Analog signal

All sounds we hear naturally – traffic, singing birds, neighborhood kids playing – are soundwaves that travel through the air. These waves are continuously varying analog signals that our ears pick up and hear.

The same happens in a recording studio where microphones capture the soundwave, turn it into an electrical current, and copy it onto a medium. When it is vinyl or magnetic tape, then the audio remains in analog form. If that’s the case, a DAC unit has no purpose.

For example, when you look closely at the surface of a vinyl record, the grooves you see are the actual representation of soundwaves pressed onto it. 

Digital signal

Compared to analog, digital signals are much different. 

The former is a constantly variable form of information, while the latter is incremental data.

Most modern recording studios use digital equipment - primarily computers with digital audio workstations (DAWs)

With digital, the signal primarily records in analog, but before being written, it converts them using an analog to digital converter (ADC)

To play it back, we need a DAC audio device.

The data stored in these files is:

  • Samples – measurements, known as snapshots of the input signal’s amplitude at regular intervals
  • Sampling rate - the timing of each measurement interval
  • Bit Depth - is the measured value of the amplitude - represented in binary and digital length. 

This digital data must then convert to audible analog sound waves. DAC converts the samples back to voltage levels for output with filtering to enhance the audio quality.

This is why DACs are such a necessity. Without this tech, our digital devices would be unable to reproduce the recorded analog sounds. 

And while there are no perfect conversions. More or less, it achieves close approximations of the original signal

Now that we have explained some general terms about analog and digital audio - let’s dig deeper into what makes a DAC tick.

DAC Architecture

A DAC is basically a converter chip in an electronic circuit. That chip, however, is certainly not the only thing that defines the quality of reproduction. Much like your sound system, all the components in a DAC device play an integral part and determine the outcome. 

There are several kinds of DACs based on architecture. Let's look at the two most common ones.

Resistor-to-Resistor (R2R) Ladder DACs

The Resistor-to-Resistor (R2R) system is the simplest method of achieving digital to analog conversion. It does this by arranging many resistors in the shape of a ladder, but only two get exploited.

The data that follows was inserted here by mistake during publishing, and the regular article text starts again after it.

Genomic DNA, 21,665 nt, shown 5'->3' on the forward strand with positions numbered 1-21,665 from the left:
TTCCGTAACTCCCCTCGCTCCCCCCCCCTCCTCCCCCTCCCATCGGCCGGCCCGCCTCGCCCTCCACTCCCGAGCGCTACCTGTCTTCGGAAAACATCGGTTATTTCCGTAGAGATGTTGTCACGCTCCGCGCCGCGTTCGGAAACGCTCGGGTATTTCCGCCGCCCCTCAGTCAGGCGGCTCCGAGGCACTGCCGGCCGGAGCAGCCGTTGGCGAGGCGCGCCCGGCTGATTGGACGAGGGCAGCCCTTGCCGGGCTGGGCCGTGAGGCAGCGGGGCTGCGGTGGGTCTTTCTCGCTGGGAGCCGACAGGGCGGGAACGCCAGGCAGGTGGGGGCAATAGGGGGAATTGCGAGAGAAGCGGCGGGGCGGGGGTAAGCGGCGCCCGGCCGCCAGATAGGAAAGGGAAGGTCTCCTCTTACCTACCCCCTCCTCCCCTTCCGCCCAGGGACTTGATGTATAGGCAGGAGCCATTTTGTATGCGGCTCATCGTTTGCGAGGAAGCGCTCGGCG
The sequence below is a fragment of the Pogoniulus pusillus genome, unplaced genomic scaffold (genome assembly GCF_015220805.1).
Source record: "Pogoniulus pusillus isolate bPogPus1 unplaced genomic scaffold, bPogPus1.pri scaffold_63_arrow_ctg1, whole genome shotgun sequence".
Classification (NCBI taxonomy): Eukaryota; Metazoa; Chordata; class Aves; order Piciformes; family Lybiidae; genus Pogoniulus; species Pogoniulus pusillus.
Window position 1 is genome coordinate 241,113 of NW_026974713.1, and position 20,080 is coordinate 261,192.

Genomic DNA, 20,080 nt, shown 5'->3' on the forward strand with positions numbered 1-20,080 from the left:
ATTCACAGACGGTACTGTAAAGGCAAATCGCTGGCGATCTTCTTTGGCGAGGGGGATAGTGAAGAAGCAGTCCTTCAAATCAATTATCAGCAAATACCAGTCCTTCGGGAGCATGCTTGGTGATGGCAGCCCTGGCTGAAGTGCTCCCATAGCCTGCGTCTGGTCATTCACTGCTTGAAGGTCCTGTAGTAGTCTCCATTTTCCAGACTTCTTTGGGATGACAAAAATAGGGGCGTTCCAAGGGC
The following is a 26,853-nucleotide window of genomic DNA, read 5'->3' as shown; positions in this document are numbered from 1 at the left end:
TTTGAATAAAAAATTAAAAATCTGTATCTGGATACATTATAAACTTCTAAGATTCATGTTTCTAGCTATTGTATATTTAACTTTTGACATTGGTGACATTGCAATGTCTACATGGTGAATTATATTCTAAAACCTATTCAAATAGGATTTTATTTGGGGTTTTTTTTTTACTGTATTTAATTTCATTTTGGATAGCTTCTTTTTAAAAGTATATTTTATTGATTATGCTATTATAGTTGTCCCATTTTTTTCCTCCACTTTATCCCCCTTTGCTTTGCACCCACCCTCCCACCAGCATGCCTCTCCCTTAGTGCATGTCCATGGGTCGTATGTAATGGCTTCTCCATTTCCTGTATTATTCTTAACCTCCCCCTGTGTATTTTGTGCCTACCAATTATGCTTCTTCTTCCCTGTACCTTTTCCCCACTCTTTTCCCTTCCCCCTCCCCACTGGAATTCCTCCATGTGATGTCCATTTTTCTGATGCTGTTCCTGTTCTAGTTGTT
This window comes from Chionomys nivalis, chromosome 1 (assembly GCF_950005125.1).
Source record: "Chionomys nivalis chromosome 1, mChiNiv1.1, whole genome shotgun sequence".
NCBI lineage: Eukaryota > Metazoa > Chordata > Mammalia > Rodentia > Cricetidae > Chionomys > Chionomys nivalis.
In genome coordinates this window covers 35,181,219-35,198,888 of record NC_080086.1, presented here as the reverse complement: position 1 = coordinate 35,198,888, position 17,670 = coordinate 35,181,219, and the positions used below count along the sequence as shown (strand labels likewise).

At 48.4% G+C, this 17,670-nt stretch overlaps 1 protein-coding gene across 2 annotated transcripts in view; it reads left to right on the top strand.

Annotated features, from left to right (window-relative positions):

Each bit of information contributes a small burst of voltage to the network of resistors. This, in turn, creates a new continuous (analog) voltage which is an approximate copy of the original signal caught at both ends of the ladder.  

Due to the lack of signal processing, this simple method is fast, accurate, and usually much cheaper.  

Delta-Sigma DACs

This design encodes high-resolution digital signals into a lower-resolution but higher sample-frequency signal. It is then mapped to voltages and smoothed with an analog filter.
Due to the more intensive processing, delta-sigma DACs require powerful computing chips.

The accuracy of Delta-sigma depends on the dynamic range. It works best at higher signal levels but can lose resolution at the lower ones. 

Most modern DAC units implement a combination of delta-sigma and noise shaping filters.

Speaking of filters, let's now discuss how they contribute to the DAC system.

Filteringw

Filters are a crucial component in a DAC device because they remove noise and unwanted signal parts. These can be either digital or analog. 

Depending on their location within the chain, they can be before or after decoding. Based on the implementation, digital filters are usually in a chip, while analog filters consist of components such as capacitors and resistors.

The primary type of filter is the reconstruction (sometimes anti-aliasing or both) filter. It is a low-pass filter that helps sequence samples to achieve a smooth analog signal.

Other types of filters are:

  • Digital filters are powered by algorithms to fill gaps by predicting the likely behavior of the signal. 
  • Noise Shaping is a filter designed to push noise into less perceivable frequencies to improve lower frequency sounds.

DAC manufacturers apply digital filtering algorithms and analog components differently. As a result, you can expect sound variations. 

A DAC unit may also have the ability of upsampling or oversampling. This type of digital signal processing aims to increase the sample rate of the original signal, therefore improving it. 

Different Types of Digital-To-Analog Converters